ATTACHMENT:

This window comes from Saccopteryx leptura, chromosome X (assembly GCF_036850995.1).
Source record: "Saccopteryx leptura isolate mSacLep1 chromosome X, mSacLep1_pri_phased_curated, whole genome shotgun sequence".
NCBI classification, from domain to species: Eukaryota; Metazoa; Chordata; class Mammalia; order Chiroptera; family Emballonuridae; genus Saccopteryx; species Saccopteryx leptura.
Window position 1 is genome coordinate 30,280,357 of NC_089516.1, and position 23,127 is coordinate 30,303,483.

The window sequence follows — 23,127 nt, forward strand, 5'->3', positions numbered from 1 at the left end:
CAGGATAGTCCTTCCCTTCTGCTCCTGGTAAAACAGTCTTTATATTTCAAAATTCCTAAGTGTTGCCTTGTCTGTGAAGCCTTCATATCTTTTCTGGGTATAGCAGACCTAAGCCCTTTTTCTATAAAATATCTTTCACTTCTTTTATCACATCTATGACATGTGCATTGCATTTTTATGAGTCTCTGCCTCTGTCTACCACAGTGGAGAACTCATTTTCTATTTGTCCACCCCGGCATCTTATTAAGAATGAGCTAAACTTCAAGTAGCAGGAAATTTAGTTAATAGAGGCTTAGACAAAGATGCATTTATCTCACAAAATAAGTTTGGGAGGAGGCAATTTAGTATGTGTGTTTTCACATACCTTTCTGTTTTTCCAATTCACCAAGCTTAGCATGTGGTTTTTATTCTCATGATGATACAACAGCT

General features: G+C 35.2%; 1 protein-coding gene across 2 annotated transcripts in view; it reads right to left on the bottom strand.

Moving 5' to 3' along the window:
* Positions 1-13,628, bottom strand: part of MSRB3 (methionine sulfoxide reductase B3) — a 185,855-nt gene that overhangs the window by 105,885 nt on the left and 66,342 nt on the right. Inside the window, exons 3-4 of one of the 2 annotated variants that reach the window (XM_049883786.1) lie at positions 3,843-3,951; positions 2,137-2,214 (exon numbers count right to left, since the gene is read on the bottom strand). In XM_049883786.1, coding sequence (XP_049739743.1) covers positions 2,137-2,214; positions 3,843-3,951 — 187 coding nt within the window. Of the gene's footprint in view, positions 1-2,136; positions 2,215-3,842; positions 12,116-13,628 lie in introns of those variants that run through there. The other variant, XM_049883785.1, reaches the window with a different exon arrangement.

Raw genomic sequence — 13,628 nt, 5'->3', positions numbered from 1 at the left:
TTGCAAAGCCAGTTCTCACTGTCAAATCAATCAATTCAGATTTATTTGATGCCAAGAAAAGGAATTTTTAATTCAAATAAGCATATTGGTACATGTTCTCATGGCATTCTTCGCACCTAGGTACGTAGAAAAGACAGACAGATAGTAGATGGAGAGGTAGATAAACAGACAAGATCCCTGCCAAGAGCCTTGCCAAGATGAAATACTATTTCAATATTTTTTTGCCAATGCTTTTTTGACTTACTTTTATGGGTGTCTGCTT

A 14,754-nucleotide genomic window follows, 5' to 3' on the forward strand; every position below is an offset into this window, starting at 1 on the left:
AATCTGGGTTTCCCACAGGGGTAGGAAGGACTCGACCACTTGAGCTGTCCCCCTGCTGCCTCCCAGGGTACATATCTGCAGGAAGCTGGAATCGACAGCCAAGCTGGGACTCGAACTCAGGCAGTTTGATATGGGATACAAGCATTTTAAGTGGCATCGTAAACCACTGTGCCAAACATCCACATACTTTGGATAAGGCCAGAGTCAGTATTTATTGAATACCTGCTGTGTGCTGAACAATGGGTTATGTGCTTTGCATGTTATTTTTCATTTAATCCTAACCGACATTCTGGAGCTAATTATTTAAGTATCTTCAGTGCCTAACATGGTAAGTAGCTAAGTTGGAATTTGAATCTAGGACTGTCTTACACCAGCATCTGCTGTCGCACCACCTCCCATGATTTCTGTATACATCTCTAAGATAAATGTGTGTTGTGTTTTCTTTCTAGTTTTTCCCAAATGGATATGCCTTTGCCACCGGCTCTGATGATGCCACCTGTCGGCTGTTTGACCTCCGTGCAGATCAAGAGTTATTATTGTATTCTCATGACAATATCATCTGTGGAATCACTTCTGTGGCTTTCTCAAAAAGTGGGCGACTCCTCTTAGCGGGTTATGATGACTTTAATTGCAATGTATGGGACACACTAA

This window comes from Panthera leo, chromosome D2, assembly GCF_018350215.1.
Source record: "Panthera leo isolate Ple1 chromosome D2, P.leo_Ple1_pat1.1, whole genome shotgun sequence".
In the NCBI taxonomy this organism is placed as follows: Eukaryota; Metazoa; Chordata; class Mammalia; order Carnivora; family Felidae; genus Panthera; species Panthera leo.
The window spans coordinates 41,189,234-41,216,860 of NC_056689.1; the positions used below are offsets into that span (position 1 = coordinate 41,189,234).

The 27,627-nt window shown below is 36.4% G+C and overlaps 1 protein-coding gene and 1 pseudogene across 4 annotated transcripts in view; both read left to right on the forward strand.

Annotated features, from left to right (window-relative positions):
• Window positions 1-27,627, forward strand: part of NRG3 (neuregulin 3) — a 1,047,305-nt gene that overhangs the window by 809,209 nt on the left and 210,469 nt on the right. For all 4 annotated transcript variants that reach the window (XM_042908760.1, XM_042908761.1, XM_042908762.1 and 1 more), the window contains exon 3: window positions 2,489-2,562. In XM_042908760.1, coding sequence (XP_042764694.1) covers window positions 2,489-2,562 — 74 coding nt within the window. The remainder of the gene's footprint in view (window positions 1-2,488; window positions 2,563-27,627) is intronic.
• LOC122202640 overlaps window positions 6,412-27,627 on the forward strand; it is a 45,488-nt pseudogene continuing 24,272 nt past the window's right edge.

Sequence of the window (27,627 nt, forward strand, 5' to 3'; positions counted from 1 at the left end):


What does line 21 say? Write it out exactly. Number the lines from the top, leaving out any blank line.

• LOC122202640 overlaps window positions 6,412-27,627 on the forward strand; it is a 45,488-nt pseudogene continuing 24,272 nt past the window's right edge.